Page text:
From the east of France, this lovely amber-colored brown demijohn glass vase dates from the end of the eighteenth / early nineteenth century. Made by hand with the technique of "verre soufflé" or blown glass, these artisan pieces make a lovely display with a large branch or flowers or simply as an arrangement on their own. Made from blown glass, with bubbles and imperfections from the glass-making process. The bottles were originally used to store wine, hence the dark glass to keep the light from spoiling the contents.
Also known as "Dame Jeanne" bottles. In 1347, Queen Jane, Queen of Naples and Countess of Provence (La Reine Jeanne) was expelled from her kingdom and sought refuge in Provence. As she passed through the village of Grasse, a thunderstorm hit, and she asked a local man for shelter. He was a glass blower. The Queen asked the gentleman to demonstrate how he blew glass. Nervously, in royal company, he overdid the blowing and created an enormous bottle! She loved the bottle and suggested he name them Lady Jane bottles or Dame Jeanne. Shop Similar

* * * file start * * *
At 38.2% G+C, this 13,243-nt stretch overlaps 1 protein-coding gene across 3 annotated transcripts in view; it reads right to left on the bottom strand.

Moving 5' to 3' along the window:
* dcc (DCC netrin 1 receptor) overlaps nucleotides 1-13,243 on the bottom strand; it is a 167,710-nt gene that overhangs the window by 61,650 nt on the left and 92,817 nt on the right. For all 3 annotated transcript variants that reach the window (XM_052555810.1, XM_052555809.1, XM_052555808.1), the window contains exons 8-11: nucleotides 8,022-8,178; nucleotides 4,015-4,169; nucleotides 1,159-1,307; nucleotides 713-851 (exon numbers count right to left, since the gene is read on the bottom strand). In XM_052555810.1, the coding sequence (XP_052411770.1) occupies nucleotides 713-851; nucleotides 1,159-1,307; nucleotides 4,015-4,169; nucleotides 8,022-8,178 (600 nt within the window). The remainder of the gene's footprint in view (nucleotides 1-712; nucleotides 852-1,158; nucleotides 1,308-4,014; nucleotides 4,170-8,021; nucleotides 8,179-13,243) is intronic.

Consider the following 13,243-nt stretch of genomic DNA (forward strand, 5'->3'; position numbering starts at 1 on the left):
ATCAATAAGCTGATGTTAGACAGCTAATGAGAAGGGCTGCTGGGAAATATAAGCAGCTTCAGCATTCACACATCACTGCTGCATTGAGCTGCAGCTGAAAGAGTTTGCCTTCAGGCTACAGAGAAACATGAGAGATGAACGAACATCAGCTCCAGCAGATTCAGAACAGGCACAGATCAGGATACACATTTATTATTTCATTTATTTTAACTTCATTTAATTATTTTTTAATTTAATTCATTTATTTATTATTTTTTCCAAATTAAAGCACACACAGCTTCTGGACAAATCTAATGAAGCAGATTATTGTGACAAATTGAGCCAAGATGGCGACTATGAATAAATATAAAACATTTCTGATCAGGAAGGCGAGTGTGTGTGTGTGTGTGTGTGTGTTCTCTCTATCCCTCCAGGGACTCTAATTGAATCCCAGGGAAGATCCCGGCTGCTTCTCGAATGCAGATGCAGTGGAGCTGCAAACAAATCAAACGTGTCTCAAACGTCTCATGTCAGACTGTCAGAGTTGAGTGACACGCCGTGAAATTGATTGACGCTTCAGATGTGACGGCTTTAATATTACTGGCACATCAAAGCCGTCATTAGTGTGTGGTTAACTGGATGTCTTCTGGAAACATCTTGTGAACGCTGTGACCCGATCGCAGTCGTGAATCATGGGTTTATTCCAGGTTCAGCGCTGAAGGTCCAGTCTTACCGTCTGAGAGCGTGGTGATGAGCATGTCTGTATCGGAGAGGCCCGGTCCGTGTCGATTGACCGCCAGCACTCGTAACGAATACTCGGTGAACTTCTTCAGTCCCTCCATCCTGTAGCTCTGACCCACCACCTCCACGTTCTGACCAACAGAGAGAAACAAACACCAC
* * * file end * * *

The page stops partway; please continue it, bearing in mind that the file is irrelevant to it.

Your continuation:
Condition and patina consistent with age.
Approx. overall 17¾" high x 16½" diameter
Approx. overall 45cm high x 42cm diameter